For future festivals, there will likely be some change in the way tickets are sold, but no other changes are planned. “Outside of the mechanics of how we sell tickets I don’t think it’s going to change a lot. The festival can’t get any bigger, hasn’t gotten any bigger in 20 years. So the core experience for people at the festival is going to be the same. We’re going to try to put on the greatest event we possibly can this year. In the future, we are certainly looking at new ways to sell tickets with an eye towards getting the tickets in the hands of dedicated festivarians and not in the hands of scalpers. So, we’re having a lot of discussions about that. I don’t think this scalper issue is going to be as bad as people feared, but it’s something that we lose sleep over at night. We want to know that every one of those tickets is being sold at face value to a Festivarian.”
Before signing off, we had to talk a bit about the 2012 lineup, which is only partially released at this time. “Alison Krauss and John Prine are both going to be incredible. Prine’s last performance was 2006, so it’s been a while. We had him at Folks Festival — he closed the 20th Anniversary show two years ago. It was incredible. He’s in top form right now. K.D. Lang – she’s been on our wish list for two decades. And the music she’s making now is the perfect fit for Telluride. It’s wonderful. Former guitar player from Guster is in her new band. Very alt-country kinda group. It’s exactly what she should be doing right now.” Here’s a video of Ms. Lang:
More on the lineup from Brian: “Bruce Hornsby is back. He’s one of our favorite musicians. He has connections to the festival that go way back and connections to so many of our regulars. He has toured with the Flecktones, played a lot with Jerry Douglas, and played a lot with Sam Bush so he’s just a really great guy to have around. That’s going to be fantastic. Last time he was in Telluride was with Ricky Skaggs and Kentucky Thunder. This time he’ll be back with his band, should be a great set. Might turn into one of these classic only in Telluride kind of all-star jam sets. Really thrilled to have Bruce back.”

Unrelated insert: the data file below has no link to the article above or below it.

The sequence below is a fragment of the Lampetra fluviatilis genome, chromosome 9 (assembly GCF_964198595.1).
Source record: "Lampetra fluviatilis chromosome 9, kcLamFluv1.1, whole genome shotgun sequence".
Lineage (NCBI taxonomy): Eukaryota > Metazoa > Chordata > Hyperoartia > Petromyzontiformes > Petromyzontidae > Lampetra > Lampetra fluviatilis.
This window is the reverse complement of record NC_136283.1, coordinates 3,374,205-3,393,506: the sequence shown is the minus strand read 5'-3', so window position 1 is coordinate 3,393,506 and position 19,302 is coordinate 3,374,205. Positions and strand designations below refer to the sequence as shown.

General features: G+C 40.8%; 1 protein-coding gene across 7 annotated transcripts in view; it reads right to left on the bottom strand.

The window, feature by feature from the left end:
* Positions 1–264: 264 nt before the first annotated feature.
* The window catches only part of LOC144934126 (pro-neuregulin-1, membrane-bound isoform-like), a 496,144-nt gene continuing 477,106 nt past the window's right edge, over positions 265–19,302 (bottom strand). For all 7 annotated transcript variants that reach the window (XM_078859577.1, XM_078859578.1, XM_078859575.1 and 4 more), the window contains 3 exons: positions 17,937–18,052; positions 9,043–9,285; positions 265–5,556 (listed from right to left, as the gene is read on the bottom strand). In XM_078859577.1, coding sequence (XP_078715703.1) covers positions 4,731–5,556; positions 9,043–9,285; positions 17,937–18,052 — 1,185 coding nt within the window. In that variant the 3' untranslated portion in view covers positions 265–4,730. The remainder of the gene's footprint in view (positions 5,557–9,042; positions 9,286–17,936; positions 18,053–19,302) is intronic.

Sometimes we get caught up in the “guest artists” and forget about the regulars. Tim O’Brien is back, this time with the O’Brien Party Of Seven. “This is Tim and his two kids, his sister Mollie, her husband Rich and their two kids. It’s an O’Brien extended family band. They’re in the studio sometime this winter recording a record of Roger Miller tunes. They played at RockyGrass last year, really a diverse show, such talent in that family. They cover so many dimensions. It’s going to be a really fun, refreshing, inspiring set of music.”
And Leftover Salmon is back. [Yay!] “They’re sounding as good as ever. Andy Thorn is playing with them now and is really a full time member of the band. They’re doing more touring so the band is tighter than ever. Obviously that’s a band literally born in Town Park.”
Then there’s the piece de resistance, The Telluride House Band. Bela, Jerry Douglas, Sam Bush, Stuart Duncan, Edgar Meyer and Bryan Sutton. “It’s funny, almost all these guys live in Nashville and this is the one time of the year that all of them get together to play music. They take that set really seriously because of the tradition of the festival and each is so intense about their music. They push each other so hard that that is always a special set of music.” Take a look at this video:
Okay, we’re set for Telluride 2012. For the most part. The lineup’s not complete, and Brian says there will be some big surprises (not that he shared any with me!), so stay tuned. Then there’s that little issue of tickets. If you don’t have tickets yet, watch closely for single-day tickets to go on sale in coming weeks, check the Festivarian Forum for tickets and, beginning in April, Planet Bluegrass will begin selling returned tickets on Tuesdays. Don’t buy scalped tickets to this event. If you see them for sale at above face, chastise whoever’s selling them. This ain’t some Beyonce concert (or a Jimmy Buffett concert, even). This is Telluride Bluegrass, and that’s not how we roll.
Top photo: Benko Photographics. Other two photos: Mando Lines.
Mando Lines is on Twitter @mando_lines.